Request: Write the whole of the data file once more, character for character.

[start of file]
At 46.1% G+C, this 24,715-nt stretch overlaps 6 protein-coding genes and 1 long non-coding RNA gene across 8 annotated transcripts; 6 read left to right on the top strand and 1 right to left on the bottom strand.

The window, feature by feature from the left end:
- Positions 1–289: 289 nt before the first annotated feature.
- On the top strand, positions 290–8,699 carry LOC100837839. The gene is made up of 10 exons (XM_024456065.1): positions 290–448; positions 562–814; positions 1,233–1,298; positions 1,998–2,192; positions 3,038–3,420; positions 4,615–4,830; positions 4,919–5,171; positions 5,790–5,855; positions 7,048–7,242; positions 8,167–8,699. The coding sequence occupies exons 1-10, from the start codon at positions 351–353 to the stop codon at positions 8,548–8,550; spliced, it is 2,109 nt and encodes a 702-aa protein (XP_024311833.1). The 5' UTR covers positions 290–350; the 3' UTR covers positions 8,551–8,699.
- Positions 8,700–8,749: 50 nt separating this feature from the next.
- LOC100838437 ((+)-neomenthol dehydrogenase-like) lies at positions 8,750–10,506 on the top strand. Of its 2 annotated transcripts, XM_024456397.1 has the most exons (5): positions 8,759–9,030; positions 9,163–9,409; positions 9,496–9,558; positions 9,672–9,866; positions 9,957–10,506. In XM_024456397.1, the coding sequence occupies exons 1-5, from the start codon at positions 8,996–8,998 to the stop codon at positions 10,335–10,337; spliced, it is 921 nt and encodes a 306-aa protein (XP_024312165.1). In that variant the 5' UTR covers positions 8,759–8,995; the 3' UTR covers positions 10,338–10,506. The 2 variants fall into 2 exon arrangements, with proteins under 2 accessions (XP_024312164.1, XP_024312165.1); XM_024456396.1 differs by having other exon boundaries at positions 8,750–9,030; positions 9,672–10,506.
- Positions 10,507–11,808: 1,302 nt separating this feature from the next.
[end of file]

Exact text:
At 46.1% G+C, this 24,715-nt stretch overlaps 6 protein-coding genes and 1 long non-coding RNA gene across 8 annotated transcripts; 6 read left to right on the top strand and 1 right to left on the bottom strand.

The window, feature by feature from the left end:
- Positions 1–289: 289 nt before the first annotated feature.
- On the top strand, positions 290–8,699 carry LOC100837839. The gene is made up of 10 exons (XM_024456065.1): positions 290–448; positions 562–814; positions 1,233–1,298; positions 1,998–2,192; positions 3,038–3,420; positions 4,615–4,830; positions 4,919–5,171; positions 5,790–5,855; positions 7,048–7,242; positions 8,167–8,699. The coding sequence occupies exons 1-10, from the start codon at positions 351–353 to the stop codon at positions 8,548–8,550; spliced, it is 2,109 nt and encodes a 702-aa protein (XP_024311833.1). The 5' UTR covers positions 290–350; the 3' UTR covers positions 8,551–8,699.
- Positions 8,700–8,749: 50 nt separating this feature from the next.
- LOC100838437 ((+)-neomenthol dehydrogenase-like) lies at positions 8,750–10,506 on the top strand. Of its 2 annotated transcripts, XM_024456397.1 has the most exons (5): positions 8,759–9,030; positions 9,163–9,409; positions 9,496–9,558; positions 9,672–9,866; positions 9,957–10,506. In XM_024456397.1, the coding sequence occupies exons 1-5, from the start codon at positions 8,996–8,998 to the stop codon at positions 10,335–10,337; spliced, it is 921 nt and encodes a 306-aa protein (XP_024312165.1). In that variant the 5' UTR covers positions 8,759–8,995; the 3' UTR covers positions 10,338–10,506. The 2 variants fall into 2 exon arrangements, with proteins under 2 accessions (XP_024312164.1, XP_024312165.1); XM_024456396.1 differs by having other exon boundaries at positions 8,750–9,030; positions 9,672–10,506.
- Positions 10,507–11,808: 1,302 nt separating this feature from the next.